Refinancing – When and How to Do It

Posted by on March 20, 2019 in Home and Garden, Life, Market, Realtors | 0 comments

Refinancing – When and How to Do It



Have you been thinking about refinancing? Are you confused about if you should refinance? Or do you just need to know how to refinance and what’s involved? Well, I’m a Realtor, not a mortgage professional, however, I can give you an overview and things to expect when refinancing.

Typically, you want to refinance when the current interest rate you qualify for is lower than the one you currently have. Notice what I just said. Just because you had some low interest rates pop up in an ad on your Google feed does not mean that is the rate you would be getting or that there won’t be other charges to inflate the rate or overall cost. This is where talking to a trusted, local professional can be very helpful. I am not slamming online companies. I have actually had some good experiences with them. I have also had some bad experiences with them – but I have had bad experiences with local banks as well. Anyway, I digress. However you go about checking a rate, make sure to ask all the questions:

  1. What interest rate do I qualify for?
  2. What type of loan is that based on?
  3. Does that loan and rate assume I am paying points?
  4. What are the other fees associated?
  5. How much will I need to bring to closing?

If you remember the loan process when you purchased your house, that is the same thing to expect with a refinance. The only thing I have experienced that is slightly different is that you do not have a hard closing date to shoot for so you will only have a general timeframe of when you will close. The only true date to consider is that your interest rate is only locked for a certain period of time.

There are typically several people you will communicate with through the process. A loan officer, processor, an underwriter, a title company, and perhaps even an assistant and someone from the corporate office. In a perfect world, all of the necessary paperwork and documentation would be requested of you immediately upon applying for the loan. The reality is, that is rarely or never the case. As the processor and underwriter go through the process of gathering and approving, there will likely be other documentation they will need to make the final decision and approval. When any of these people ask you for any kind of document, feel free to ask questions, however, chances are, if you want the loan, you will have to provide the information they request.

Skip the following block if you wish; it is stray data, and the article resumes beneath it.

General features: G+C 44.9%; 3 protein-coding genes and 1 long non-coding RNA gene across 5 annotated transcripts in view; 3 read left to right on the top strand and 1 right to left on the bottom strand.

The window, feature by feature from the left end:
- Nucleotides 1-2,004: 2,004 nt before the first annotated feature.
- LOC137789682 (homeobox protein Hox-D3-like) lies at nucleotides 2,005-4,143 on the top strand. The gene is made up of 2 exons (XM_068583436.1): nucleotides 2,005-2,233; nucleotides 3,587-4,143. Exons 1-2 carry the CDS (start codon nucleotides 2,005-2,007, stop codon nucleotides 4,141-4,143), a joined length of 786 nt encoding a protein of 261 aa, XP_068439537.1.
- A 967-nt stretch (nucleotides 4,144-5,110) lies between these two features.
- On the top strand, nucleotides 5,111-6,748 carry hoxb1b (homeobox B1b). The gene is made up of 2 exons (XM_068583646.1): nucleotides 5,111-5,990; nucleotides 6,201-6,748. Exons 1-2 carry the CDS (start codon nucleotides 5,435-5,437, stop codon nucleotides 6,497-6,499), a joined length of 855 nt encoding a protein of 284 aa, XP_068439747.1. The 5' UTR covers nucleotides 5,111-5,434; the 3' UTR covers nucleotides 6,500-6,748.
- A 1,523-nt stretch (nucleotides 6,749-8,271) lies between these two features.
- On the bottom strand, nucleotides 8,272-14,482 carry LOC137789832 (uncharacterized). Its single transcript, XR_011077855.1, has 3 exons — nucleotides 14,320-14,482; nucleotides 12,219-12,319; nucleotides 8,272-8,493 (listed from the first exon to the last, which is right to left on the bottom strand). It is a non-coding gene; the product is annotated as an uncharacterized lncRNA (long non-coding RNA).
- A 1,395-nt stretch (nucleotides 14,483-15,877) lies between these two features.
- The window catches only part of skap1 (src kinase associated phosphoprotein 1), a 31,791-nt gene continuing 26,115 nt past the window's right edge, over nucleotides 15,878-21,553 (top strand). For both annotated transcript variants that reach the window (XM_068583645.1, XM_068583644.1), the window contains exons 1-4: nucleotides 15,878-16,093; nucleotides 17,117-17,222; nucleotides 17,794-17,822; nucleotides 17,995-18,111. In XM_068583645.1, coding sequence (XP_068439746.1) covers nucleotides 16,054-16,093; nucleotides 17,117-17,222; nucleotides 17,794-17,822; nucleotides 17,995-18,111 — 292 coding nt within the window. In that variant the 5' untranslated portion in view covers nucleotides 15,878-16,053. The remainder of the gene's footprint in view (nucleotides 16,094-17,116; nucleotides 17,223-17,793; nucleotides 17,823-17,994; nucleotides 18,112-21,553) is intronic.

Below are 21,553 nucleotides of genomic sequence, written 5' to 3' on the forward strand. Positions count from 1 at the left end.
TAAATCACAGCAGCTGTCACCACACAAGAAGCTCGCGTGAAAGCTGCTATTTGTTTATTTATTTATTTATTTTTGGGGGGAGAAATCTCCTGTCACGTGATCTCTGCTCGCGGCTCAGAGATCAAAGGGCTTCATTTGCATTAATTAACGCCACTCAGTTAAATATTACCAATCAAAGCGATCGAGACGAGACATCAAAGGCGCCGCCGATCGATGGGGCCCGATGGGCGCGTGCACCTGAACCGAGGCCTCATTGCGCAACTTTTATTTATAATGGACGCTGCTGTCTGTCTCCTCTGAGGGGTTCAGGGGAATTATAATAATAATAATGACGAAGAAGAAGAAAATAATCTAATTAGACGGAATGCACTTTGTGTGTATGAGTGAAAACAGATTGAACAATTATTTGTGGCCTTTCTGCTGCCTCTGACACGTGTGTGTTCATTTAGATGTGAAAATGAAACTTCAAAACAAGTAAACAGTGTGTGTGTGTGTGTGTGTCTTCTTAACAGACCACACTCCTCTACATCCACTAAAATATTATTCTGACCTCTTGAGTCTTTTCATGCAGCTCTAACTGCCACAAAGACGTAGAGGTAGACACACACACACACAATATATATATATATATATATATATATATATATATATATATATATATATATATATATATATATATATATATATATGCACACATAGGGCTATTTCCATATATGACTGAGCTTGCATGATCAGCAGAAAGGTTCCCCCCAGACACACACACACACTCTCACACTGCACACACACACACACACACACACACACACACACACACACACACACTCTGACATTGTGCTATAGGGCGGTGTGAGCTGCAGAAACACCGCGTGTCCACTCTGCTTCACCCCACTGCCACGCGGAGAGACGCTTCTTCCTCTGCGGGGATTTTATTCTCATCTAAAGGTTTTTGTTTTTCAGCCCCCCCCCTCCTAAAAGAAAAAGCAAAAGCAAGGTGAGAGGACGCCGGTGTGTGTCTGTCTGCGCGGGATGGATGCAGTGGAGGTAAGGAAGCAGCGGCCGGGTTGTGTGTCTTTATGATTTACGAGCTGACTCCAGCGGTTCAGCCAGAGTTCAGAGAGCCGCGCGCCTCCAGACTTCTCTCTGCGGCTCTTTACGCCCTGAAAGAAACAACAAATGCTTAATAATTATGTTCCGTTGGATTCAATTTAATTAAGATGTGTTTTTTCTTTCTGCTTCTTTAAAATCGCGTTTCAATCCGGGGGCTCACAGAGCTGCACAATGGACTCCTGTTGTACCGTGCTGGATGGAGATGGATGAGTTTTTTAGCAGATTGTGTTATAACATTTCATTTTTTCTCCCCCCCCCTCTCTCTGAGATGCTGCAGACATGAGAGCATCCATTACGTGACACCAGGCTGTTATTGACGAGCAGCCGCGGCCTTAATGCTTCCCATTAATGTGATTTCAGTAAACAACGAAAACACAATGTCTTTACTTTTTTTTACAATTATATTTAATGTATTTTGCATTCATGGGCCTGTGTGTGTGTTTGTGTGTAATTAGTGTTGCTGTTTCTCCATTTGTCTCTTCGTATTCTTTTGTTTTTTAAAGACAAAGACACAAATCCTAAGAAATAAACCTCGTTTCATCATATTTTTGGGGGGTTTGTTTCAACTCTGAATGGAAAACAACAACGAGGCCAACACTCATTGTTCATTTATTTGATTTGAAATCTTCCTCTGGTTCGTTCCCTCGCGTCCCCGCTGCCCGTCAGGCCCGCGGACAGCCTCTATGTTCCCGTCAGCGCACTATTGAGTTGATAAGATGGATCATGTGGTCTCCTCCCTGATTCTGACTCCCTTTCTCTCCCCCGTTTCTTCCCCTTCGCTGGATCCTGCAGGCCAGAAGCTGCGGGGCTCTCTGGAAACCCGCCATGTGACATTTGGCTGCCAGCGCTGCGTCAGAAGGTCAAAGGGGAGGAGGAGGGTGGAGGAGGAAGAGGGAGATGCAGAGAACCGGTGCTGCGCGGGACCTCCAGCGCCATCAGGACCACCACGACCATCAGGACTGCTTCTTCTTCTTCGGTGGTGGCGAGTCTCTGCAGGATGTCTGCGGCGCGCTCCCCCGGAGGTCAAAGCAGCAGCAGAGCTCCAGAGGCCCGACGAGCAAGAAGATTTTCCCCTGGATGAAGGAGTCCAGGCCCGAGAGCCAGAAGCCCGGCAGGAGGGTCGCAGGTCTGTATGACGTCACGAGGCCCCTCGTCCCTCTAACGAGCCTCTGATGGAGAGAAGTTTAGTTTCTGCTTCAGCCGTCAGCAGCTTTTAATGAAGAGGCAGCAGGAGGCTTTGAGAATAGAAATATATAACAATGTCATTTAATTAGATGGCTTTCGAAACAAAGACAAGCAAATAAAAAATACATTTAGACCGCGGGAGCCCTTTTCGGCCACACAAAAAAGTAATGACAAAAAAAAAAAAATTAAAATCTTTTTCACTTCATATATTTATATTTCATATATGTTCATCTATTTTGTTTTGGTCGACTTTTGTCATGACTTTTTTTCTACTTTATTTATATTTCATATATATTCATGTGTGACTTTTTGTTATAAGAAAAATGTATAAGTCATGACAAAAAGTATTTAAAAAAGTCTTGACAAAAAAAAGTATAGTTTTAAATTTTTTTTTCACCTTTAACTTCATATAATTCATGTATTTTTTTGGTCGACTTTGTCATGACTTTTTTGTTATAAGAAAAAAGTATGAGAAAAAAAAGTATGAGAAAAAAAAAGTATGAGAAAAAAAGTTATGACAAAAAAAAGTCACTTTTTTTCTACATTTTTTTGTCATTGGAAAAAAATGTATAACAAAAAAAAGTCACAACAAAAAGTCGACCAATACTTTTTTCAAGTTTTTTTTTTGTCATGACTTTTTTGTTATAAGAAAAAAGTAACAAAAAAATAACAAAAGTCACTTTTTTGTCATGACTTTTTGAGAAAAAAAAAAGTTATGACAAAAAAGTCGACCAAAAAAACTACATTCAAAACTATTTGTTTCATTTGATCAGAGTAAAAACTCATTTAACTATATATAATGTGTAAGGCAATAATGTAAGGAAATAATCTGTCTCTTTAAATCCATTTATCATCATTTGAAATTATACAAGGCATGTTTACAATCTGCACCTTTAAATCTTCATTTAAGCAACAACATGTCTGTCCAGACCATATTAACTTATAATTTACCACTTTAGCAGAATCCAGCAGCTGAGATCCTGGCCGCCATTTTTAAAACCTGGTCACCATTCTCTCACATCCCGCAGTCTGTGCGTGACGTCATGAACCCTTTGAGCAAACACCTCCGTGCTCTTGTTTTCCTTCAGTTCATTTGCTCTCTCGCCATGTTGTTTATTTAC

You will have an appraisal done on the property so be prepared to be available to allow access to the appraiser when the time comes. The bank will order that appraisal from a pool of appraisers that they have approved. You do not get to choose. One thing you are able to choose, however, that a lot of consumers are not aware of is the title company or real estate attorney you wish to close the loan. You do not have to use the person the mortgage company suggests or writes in on the paperwork. Simply tell your loan officer who you want to use in the beginning of the processor so the title company or real estate attorney can be notified immediately and start their title search, etc. When closing the loan, most of the time you will skip the next month’s mortgage payment because you pay the interest at closing. A good tip is to either pay off/down some other bills or debt with that money or go ahead and make that payment on your mortgage and note all of it to go to the principal, thus paying off the loan that much quicker.

I have found that the process can be quite tedious at times and frustrating at others, however, if the right expectations are set, you will, hopefully, not be surprised and be able to get through virtually unscathed and with a lower mortgage payment.

About Michelle Froedge
Michelle Froedge is a residential Realtor and Principal Broker in the Greater Nashville and Williamson County areas of Tennessee. “Mom” to four-legged fur baby, Tyler, Auntie to Zelamie, she is a vegetarian and sings in her spare time. Michelle has lived in Nashville and Franklin since 1997 and has been selling homes since 2004.


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